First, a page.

Within the next few weeks, the House will vote on a legislative
package which will include a reduction in discretionary spending of
$100 billion over the next five years. Discretionary spending is
directly controlled by the annual appropriations process, and
includes funding for NSF, NASA, DOE, and the Department of
Commerce. Under the provisions of the legislation, a key component
of which has cleared the House Budget Committee, spending caps on
discretionary spending frozen in 1993 would be extended another two
years through the year 2000. In addition, another $100 billion
beyond this level would be cut from FY 1996 - 2000 budgets. These
savings will be used to pay for portions of the "Contract with
How could this $100 billion be cut? A March 16, 45-page document
entitled, "Illustrative Republican Spending Cuts Toward Meeting
Contract with America Offset Requirements," provides "an
illustrative list of discretionary spending cuts that the House
Budget Committee has suggested to show that this $100 billion cap
reduction is achievable." The document notes that "these
suggestions are not binding." Actual cuts to meet the reduction
are the responsibility of various committees. Some of the
physics-related science and technology recommendations made by the
Budget Committee, with projected five year savings, are:
Under a heading which states,"Begin Termination of the Department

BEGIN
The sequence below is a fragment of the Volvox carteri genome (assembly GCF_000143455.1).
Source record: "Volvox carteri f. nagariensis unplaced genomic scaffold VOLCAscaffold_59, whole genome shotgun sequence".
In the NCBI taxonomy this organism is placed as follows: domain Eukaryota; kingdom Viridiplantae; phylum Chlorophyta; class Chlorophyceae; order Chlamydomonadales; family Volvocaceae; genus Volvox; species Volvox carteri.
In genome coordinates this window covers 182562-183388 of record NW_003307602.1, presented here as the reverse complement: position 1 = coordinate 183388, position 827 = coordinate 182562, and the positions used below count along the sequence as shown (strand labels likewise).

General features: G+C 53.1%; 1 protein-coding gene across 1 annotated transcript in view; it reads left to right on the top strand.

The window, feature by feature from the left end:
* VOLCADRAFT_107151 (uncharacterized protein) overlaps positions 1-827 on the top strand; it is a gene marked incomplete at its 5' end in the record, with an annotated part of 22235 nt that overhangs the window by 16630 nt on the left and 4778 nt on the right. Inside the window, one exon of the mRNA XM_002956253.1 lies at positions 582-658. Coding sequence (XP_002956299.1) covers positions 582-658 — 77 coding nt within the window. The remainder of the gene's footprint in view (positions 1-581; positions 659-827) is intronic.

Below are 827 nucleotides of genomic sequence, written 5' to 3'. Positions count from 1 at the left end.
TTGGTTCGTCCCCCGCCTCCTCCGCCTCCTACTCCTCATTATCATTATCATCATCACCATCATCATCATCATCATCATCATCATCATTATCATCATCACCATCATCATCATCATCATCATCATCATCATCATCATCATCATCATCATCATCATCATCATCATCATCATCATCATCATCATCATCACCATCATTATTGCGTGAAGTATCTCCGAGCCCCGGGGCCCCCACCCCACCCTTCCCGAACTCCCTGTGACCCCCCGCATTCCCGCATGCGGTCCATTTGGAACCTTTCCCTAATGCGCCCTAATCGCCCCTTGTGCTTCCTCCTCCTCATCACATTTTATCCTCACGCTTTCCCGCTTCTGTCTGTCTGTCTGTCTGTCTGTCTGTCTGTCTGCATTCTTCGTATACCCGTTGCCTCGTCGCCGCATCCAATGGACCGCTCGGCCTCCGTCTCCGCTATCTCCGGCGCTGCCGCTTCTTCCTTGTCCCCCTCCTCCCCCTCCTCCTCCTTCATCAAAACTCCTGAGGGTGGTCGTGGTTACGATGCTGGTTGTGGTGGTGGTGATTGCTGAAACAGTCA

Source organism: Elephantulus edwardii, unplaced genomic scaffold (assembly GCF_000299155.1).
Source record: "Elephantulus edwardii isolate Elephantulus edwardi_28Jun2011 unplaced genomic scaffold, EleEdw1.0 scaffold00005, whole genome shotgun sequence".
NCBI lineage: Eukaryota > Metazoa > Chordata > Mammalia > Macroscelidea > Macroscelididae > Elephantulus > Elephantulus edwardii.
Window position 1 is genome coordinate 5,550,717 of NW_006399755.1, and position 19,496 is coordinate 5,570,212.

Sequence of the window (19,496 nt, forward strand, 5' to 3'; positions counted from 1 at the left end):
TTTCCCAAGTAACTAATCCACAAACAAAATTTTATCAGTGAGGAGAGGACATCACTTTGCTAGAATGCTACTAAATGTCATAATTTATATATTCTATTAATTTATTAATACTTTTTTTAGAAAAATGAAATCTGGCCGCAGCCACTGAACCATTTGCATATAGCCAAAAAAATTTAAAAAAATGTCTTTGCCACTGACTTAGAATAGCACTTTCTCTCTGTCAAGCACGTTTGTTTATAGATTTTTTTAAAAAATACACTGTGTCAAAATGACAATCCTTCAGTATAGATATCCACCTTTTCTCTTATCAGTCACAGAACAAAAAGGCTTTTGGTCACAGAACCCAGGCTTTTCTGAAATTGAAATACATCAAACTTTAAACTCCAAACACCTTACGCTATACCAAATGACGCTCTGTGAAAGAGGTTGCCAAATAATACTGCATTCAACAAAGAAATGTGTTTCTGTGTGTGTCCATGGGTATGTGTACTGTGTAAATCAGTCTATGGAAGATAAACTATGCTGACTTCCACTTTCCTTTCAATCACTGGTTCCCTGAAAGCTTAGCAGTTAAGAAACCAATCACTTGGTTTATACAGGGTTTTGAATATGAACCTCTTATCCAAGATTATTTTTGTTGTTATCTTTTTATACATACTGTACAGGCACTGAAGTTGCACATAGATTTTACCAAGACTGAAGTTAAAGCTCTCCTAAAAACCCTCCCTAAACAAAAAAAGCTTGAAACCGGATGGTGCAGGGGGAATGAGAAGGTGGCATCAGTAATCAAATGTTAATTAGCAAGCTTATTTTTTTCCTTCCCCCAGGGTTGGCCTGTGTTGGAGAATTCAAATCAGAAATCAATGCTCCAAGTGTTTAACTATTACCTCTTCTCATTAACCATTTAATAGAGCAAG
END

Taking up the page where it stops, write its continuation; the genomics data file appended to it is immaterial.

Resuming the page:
of Energy:" "Reduce Energy Supply Research and Development."
$2.318 billion. Included in this reduction are the international
fusion program, "the neutron source reactor," solar and renewable
energy, biological and environmental research, environment
restoration and waste management, technology transfer, and the
precollege education program.
U.S. Geological Survey. "Significant reforms...but not...outright
elimination" are recommended for three Interior Department
minerals-related agencies, for a total savings of $1.049 billion.
"Accept President Clinton's Management Reforms for Human Space
Flight, and Science, Aeronautics, and Technology in NASA." $1.546
"Re-Evaluate Mission to Planet Earth Science Requirements." $326
million. "The EOS program has gone through several planning
exercises that have reduced its cost and scope.... This proposal
would scale back and delay parts of the system."
Under a heading which states, "Begin Phase I of Terminating the
Department of Commerce:" "Eliminate Industrial Technology Services
and Several programs in the National Telecommunications and
Information Administration that are Engaged in Industrial Policy."
($2.166 billion) "Although the Federal Government has a role in
basic research, it should not be engaged in applied research.
Furthermore, considerable evidence exists that the Federal
Government in not capable of picking projects with the greatest
potential for technological and commercial success. Therefore,
this proposal would terminate funding in the Department of Commerce
for Industrial Technology Services, including the so-called
Advanced Technology Program and phase out the manufacturing
extension partnership." Also: "Restructure the National Oceanic
and Atmospheric Administration." ($1.185 billion.)
"Reduce Funding for Goals 2000 and School-to-Work Programs." ($723
million) "This proposal eliminates funding for three programs:
Goals 2000 National Programs, which support assessments,
development of standards, research, and technical assistance...."
Goals 2000 State and Local Grants would be frozen at $229 million.
House Budget Committee John Kasich (R-Ohio) has stated that
additional cuts in discretionary spending levels will be made in
May when the committee starts work on the FY 1996 budget. These
cuts will be aimed at balancing the federal budget by the year
2002. How the Senate will react to these proposals is yet to be